I was in a store waiting for service last Friday when I heard a thought-provoking exchange between an employee and another customer. The TV was tuned to Fox News’ coverage of the presidential inauguration, and the topic at hand was the rash of protests — violent and non-violent — sparked by the swearing in of the nation’s new president.
The man behind the counter said something to the tune of, “A well-placed sniper would take care of those protesters real quick.”
A moment later, a middle-aged woman also watching the TV said, “Ha! They’re not worth the ammo.”
To put it plainly, I was disgusted. I guess it had been a while since I had heard a conservative say a human life is worth less in U.S. currency than the cost of a bullet.
Now, I know that wasn’t the intended meaning — both comments were simply distasteful jokes made in an emotional moment. However, as most jokes do, they reflected a deeper idea, and while the jokes themselves may be perceived as harmless, the idea is not: It’s that old, unhappy, unhealthy mentality that if you disagree with someone, you have the right to open your mouth and say they are worthless or you’d rather they be dead.
It’s a sad compromise, and one we all make far too often. It’s sacrificing decency for emotional gratification. I believe our words have value — enough value that we should make a habit of examining our hearts carefully before we let them loose.
The reason I’ve taken the time to write about this is I feel I should have said something in the moment — if only as a human being standing up for common decency. It could have been something as simple as, “Please think before you speak; your words matter,” although I wonder if I would have been able to articulate it that well. Sometimes, the compromise is just too easy to make.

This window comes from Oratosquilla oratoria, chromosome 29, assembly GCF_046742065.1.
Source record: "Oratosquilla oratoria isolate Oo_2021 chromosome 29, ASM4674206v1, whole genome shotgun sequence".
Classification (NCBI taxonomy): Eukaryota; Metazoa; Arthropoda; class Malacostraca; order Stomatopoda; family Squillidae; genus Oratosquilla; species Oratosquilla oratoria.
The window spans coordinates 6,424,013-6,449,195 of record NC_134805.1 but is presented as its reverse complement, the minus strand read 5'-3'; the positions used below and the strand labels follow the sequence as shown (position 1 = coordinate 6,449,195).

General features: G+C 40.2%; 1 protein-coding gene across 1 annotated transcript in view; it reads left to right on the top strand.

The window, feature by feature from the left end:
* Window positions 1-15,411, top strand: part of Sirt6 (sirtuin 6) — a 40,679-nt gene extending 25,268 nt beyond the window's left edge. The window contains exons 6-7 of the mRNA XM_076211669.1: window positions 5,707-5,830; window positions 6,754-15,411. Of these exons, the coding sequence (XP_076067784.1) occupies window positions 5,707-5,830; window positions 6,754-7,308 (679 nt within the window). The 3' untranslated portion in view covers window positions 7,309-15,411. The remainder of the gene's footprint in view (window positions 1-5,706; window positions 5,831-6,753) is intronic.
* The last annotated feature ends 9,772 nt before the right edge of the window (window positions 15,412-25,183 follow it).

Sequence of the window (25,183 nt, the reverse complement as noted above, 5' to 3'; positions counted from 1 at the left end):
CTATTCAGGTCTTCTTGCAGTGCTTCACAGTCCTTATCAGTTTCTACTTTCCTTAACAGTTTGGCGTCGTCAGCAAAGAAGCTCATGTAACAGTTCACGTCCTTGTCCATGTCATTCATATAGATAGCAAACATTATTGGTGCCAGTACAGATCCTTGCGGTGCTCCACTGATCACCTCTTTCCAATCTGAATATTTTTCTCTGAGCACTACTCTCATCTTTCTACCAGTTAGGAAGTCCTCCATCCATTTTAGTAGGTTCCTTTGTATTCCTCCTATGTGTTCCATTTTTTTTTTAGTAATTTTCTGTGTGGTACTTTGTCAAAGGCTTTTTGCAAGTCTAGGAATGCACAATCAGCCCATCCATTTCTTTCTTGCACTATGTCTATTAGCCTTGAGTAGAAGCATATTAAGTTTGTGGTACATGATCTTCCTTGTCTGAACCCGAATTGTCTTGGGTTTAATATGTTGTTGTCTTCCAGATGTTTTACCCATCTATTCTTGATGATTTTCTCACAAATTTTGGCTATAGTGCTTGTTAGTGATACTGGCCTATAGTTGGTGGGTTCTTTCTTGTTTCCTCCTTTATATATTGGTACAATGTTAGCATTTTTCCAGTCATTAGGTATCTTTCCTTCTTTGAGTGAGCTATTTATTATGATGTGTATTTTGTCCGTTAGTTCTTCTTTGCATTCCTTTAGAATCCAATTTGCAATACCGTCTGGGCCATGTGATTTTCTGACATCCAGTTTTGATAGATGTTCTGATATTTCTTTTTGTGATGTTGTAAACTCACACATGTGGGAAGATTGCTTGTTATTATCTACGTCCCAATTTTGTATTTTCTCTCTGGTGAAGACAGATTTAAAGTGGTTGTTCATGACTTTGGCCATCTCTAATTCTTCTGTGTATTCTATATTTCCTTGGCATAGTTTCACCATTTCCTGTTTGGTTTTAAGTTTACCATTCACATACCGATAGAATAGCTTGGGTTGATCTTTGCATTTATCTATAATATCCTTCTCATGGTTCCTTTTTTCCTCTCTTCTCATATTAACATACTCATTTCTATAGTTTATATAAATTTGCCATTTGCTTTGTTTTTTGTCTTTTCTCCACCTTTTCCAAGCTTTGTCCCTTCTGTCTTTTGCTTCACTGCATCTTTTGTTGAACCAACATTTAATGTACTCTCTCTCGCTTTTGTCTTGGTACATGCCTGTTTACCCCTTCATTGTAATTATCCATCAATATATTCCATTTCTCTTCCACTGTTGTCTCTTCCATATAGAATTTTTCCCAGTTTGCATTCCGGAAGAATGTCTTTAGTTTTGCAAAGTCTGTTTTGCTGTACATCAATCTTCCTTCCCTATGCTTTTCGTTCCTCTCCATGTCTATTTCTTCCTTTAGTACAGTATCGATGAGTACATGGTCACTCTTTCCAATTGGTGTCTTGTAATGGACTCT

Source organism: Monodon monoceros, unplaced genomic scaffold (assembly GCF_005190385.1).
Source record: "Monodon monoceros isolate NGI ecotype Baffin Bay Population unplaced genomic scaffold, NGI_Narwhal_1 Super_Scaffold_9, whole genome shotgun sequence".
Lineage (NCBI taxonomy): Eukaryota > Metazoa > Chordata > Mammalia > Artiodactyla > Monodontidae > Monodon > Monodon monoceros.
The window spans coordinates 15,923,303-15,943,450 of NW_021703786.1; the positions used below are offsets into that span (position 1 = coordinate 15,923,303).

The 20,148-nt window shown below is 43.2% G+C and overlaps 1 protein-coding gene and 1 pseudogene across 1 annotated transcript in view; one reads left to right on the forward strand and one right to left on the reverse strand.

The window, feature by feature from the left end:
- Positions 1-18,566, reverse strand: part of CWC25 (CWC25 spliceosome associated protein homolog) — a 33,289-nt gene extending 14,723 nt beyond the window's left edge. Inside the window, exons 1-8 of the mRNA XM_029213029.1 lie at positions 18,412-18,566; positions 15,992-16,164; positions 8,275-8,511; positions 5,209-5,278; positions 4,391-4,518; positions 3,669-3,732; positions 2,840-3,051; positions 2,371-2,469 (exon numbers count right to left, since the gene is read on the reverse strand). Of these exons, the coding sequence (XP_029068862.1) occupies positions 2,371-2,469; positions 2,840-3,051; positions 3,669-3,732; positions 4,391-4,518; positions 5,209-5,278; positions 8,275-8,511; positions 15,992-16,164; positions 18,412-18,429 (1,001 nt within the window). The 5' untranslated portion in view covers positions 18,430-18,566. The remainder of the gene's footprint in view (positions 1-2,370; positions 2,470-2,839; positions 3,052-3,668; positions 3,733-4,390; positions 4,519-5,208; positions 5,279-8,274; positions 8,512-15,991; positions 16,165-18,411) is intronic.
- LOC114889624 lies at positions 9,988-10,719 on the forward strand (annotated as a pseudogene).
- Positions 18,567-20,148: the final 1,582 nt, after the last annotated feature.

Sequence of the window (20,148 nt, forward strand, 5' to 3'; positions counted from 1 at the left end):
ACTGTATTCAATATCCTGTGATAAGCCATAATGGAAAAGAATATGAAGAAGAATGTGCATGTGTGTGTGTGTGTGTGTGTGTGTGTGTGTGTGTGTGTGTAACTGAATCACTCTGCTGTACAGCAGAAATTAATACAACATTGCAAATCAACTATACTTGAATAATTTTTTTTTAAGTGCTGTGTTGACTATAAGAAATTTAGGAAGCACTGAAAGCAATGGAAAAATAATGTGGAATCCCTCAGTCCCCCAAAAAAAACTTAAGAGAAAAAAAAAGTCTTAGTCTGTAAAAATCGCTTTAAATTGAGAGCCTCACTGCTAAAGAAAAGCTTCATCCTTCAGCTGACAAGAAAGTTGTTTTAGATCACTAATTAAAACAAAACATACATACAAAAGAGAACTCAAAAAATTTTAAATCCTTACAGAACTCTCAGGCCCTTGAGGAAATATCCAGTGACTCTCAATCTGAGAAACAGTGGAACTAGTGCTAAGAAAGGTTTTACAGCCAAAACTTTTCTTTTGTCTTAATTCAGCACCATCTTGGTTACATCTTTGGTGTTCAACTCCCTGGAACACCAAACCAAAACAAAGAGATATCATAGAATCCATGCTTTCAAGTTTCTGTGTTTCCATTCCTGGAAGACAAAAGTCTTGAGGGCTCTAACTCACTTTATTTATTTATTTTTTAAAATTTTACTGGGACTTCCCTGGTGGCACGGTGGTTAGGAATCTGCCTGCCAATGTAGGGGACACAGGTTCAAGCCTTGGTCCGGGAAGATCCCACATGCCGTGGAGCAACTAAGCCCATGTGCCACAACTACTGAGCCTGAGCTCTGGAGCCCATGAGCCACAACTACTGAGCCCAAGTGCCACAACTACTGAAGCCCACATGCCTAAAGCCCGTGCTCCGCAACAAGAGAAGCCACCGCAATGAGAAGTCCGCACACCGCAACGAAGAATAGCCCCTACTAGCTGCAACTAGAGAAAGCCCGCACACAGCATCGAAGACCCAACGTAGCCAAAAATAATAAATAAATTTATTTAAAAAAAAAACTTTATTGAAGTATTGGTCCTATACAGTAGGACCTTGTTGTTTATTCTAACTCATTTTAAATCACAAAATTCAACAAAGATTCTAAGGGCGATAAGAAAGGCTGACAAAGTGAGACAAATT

In the end, I think it all comes down to standards. These days, it seems one can claim to be a “decent person” if they righteously stand up for the protection of unborn children, preservation of religious freedom or the right to keep and bear arms while joking that those holding different convictions should die because they’re stupid.
On the other hand, one may claim common decency in protesting Donald Trump’s vulgarity by marching about with a vulgar home-made sign. Do you see the double standard? Inconsistency can be comfortable, but that doesn’t make it acceptable.
To put it simply, I think many can agree the gold standard toward which we should all strive is the ability to engage in peaceful, civil conversation with those with whom we disagree — no matter how strongly we feel about our ideals.
In my opinion, that’s decency.
One of the earliest common-sense lessons my parents taught me sums it all up: “Overcome evil with good.”
Reach David Wright at 937-402-2570, or on Twitter @DavidWrighter.